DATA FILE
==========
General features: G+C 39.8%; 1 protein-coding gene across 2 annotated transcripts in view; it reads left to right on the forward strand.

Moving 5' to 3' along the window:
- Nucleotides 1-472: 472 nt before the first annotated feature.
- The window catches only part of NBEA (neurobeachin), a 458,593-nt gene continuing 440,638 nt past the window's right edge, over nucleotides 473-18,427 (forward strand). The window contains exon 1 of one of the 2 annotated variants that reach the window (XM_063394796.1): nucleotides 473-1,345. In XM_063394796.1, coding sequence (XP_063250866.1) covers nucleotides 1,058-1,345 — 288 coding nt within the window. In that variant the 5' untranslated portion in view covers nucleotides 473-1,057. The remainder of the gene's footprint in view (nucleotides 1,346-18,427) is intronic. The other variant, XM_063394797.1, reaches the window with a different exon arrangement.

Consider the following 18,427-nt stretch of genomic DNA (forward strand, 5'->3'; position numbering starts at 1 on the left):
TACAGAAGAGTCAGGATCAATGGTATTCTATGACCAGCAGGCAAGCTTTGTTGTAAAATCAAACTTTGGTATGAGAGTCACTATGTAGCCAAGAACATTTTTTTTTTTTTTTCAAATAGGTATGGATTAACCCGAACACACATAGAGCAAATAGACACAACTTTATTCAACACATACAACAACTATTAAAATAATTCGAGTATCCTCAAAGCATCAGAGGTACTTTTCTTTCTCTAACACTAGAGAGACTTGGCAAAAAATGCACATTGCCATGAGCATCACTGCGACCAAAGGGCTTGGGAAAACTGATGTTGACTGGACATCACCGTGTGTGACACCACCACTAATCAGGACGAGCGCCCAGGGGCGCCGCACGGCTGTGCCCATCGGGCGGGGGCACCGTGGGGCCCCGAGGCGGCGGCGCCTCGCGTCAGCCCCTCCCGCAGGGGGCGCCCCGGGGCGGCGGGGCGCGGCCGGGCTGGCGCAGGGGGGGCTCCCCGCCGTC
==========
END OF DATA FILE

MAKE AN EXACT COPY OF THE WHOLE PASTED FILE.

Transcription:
General features: G+C 39.8%; 1 protein-coding gene across 2 annotated transcripts in view; it reads left to right on the forward strand.

Moving 5' to 3' along the window:
- Nucleotides 1-472: 472 nt before the first annotated feature.
- The window catches only part of NBEA (neurobeachin), a 458,593-nt gene continuing 440,638 nt past the window's right edge, over nucleotides 473-18,427 (forward strand). The window contains exon 1 of one of the 2 annotated variants that reach the window (XM_063394796.1): nucleotides 473-1,345. In XM_063394796.1, coding sequence (XP_063250866.1) covers nucleotides 1,058-1,345 — 288 coding nt within the window. In that variant the 5' untranslated portion in view covers nucleotides 473-1,057. The remainder of the gene's footprint in view (nucleotides 1,346-18,427) is intronic. The other variant, XM_063394797.1, reaches the window with a different exon arrangement.

Consider the following 18,427-nt stretch of genomic DNA (forward strand, 5'->3'; position numbering starts at 1 on the left):
TACAGAAGAGTCAGGATCAATGGTATTCTATGACCAGCAGGCAAGCTTTGTTGTAAAATCAAACTTTGGTATGAGAGTCACTATGTAGCCAAGAACATTTTTTTTTTTTTTTCAAATAGGTATGGATTAACCCGAACACACATAGAGCAAATAGACACAACTTTATTCAACACATACAACAACTATTAAAATAATTCGAGTATCCTCAAAGCATCAGAGGTACTTTTCTTTCTCTAACACTAGAGAGACTTGGCAAAAAATGCACATTGCCATGAGCATCACTGCGACCAAAGGGCTTGGGAAAACTGATGTTGACTGGACATCACCGTGTGTGACACCACCACTAATCAGGACGAGCGCCCAGGGGCGCCGCACGGCTGTGCCCATCGGGCGGGGGCACCGTGGGGCCCCGAGGCGGCGGCGCCTCGCGTCAGCCCCTCCCGCAGGGGGCGCCCCGGGGCGGCGGGGCGCGGCCGGGCTGGCGCAGGGGGGGCTCCCCGCCGTC